97 The respondents submitted that there is no suggestion that Mrs Nassif had any particular knowledge or involvement of this claim or of its falsity. Rather, she is defamed simply as being one of the principals of an organisation that has behaved in a certain way. In relation to Mrs Nassif, there is no sting of dishonesty. The sting in respect of the Charity is that it has made a false claim to help disadvantaged families. It was submitted that there is no suggestion within the imputation of fraud or dishonesty, or even that the false claim was deliberately made (as opposed to mistakenly or negligently).
98 The respondents submitted that the first and second imputations do not arise. The first imputation does not arise as the matter complained of suggests the claim has been exaggerated, and not that it is false. The second imputation does not arise as the imputation uses the word “raised” instead of “assets” which means it has a too greater departure from the matter complained of.
99 The respondents accepted in its closing submission that if the first imputation is found to have been conveyed in respect to Mrs Nassif, it is defamatory. The same concession was made in respect to Wiping Tears and the second imputation. However, the respondents submitted that in respect to the third imputation, “there could be any number of legitimate reasons for a charity to raise some money and only spend a portion of it over a period,” such that the defamatory meaning is not conveyed. The respondents submitted that “the bare suggestion that an organisation – a charity run for those purposes has raised some money and, in a period, spent a limited amount is, in my submission, simply incapable of defaming the Charity”.
100 It may be accepted, as the respondents contended, that while context may clarify the sting of an imputation it cannot be deployed to enlarge or diminish a pleaded imputation: ABC v Chau Chak Wing at -. So much is uncontroversial.
101 Nonetheless, each alleged imputation must be considered in the context of the entire article, here the entire news Report (which includes the backdrop being displayed as that aspect of the Report occurred). For example, if the narration of this aspect of the story about Wiping Tears were considered alone, it might not have the same connotation. However, when that aspect appears in the context of, and against the background of a news item which includes displays of their wealth, references to their “lavish lifestyle”, and condemnation of Mr Nassif’s property business, and is adverse to the Nassifs, a different impression is created: see for example Favell v Queensland Newspapers at -. The Report is inviting the viewer to adopt a suspicious approach to the subjects discussed.
102 In that context, an ordinary reasonable viewer would ask themselves, what is the point of the story, why is the fact of the Nassifs running a charity relevant to the story, why has the Charity only spent such a small proportion of its purported money on its stated aim, and what is being done with the money raised?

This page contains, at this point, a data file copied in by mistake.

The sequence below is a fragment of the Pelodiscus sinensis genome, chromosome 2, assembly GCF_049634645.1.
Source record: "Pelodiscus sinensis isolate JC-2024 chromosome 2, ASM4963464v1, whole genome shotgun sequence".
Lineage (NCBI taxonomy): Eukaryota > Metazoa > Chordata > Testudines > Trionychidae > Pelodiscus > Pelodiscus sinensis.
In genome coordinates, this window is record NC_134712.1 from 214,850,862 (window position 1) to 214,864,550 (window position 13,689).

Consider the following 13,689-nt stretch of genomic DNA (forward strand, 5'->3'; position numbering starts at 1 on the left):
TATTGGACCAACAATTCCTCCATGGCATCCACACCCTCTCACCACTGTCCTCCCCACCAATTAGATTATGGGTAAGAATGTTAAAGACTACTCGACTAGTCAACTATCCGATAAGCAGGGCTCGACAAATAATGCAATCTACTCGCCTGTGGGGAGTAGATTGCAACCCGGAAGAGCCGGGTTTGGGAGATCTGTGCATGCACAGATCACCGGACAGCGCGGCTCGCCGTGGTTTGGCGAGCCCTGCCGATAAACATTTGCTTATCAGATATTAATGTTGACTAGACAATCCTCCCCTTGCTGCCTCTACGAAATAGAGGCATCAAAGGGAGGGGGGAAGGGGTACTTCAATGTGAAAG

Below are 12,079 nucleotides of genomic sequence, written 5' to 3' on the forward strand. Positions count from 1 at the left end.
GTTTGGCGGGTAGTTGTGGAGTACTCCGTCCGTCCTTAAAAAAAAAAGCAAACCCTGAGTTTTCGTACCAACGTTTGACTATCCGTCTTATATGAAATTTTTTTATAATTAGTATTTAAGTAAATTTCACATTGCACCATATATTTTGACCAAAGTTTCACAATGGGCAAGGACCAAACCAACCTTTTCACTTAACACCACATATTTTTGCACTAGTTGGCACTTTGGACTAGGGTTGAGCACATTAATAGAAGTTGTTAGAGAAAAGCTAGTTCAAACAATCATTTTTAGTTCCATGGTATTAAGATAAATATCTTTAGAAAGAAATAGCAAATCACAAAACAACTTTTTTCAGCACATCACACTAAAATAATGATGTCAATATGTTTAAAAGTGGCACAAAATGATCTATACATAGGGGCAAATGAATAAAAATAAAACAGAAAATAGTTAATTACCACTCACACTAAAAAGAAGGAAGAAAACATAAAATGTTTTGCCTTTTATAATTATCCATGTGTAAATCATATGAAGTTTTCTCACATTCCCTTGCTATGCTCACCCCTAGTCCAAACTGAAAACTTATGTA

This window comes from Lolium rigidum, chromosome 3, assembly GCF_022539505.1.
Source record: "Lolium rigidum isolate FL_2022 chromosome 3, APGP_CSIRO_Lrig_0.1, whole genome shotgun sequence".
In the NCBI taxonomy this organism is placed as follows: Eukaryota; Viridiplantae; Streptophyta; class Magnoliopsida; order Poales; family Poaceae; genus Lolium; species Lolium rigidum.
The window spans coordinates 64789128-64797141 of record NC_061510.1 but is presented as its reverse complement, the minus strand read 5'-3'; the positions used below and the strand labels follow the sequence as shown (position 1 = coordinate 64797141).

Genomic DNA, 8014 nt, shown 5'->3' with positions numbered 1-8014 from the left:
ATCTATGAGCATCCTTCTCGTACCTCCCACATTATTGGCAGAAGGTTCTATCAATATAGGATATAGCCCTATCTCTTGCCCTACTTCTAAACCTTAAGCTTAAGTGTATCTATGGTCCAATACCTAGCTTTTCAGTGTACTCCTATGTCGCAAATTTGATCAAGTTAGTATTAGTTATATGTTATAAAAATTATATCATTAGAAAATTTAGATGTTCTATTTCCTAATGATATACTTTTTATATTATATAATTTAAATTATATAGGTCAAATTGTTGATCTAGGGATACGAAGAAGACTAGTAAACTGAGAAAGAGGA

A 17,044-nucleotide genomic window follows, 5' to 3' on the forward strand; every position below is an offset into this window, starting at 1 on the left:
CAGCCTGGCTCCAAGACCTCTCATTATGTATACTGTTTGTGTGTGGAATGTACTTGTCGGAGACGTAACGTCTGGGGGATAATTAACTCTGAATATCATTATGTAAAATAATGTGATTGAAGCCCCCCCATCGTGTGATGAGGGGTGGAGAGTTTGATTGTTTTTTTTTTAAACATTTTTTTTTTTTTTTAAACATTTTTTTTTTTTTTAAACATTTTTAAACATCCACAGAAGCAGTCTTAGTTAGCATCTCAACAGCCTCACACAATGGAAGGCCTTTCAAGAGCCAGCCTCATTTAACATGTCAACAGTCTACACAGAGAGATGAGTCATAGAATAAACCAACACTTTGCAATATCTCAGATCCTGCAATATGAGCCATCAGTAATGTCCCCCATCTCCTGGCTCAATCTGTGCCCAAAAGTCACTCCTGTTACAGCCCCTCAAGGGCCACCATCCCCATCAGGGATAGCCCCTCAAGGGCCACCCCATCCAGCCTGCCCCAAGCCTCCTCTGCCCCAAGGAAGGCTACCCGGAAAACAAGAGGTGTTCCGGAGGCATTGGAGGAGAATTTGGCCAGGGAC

103 The respondents’ submissions approach the aspect of the Report concerning Wiping Tears with a degree of artificiality and in a manner which is inconsistent with its position in the Broadcast, given its context. The respondents also place an artificiality on the pleaded imputations which they do not have. Considering this aspect of the Report in its context is not to enlarge the imputation, but to clarify the sting of it.
104 It may be accepted that, as the respondents submitted, the applicants have not pleaded the imputations by referring to “corrupt”, “unethical” and “fraudulent” conduct, terms used by the applicants in initial correspondence between the parties. However, that does not assist. The use of the term “false” must be considered in its context.
105 The respondents properly accepted that a false statement is a statement that is wrong or untrue and is different to a statement that is exaggerated or a result of some kind of inactivity that the Charity is not living up to what is promised, which is the imputation they contend arises from the publication. The latter is plainly a more benign imputation.
106 The use of the word “false” in the pleadings, given the nature of the statements alleged to be false, carries with it certain inherent connotations. It is an untrue statement about the nature of the Charity. The imputation as pleaded refers to a false claim on a topic which is at the heart of, and underpins, the Charity’s existence. It is as to its very purpose.
107 I am satisfied that the ordinary reasonable viewer would have understood that the references to Mrs Nassif and Wiping Tears conveyed that each was making a false claim that the Charity was assisting disadvantaged families. That is, Mrs Nassif and Wiping Tears falsely claim they were assisting disadvantaged families, when they were not.
108 This is a brief aspect of a story on the Saturday night Seven News, where the “television viewer receives a succession of spoken words and visual images, which he is unable to have repeated for the purpose of reflection or clarification”: Channel Seven Adelaide Pty Ltd v Manock  HCA 60; (2007) 232 CLR 245 (Manock) at  citing Comalco Ltd v Australian Broadcasting Corporation (1985) 64 ACTR 1 (Comalco v ABC) at 40. It is a transient publication, and only a momentary passage within it. Although the viewer has seen the Seven News Report, the viewer may not have devoted the same degree of concentration as if the statements were in a written article: Marsden at 165-166. In that context the words are, at the very least, general, imprecise and ambiguous, focusing on two extreme figures.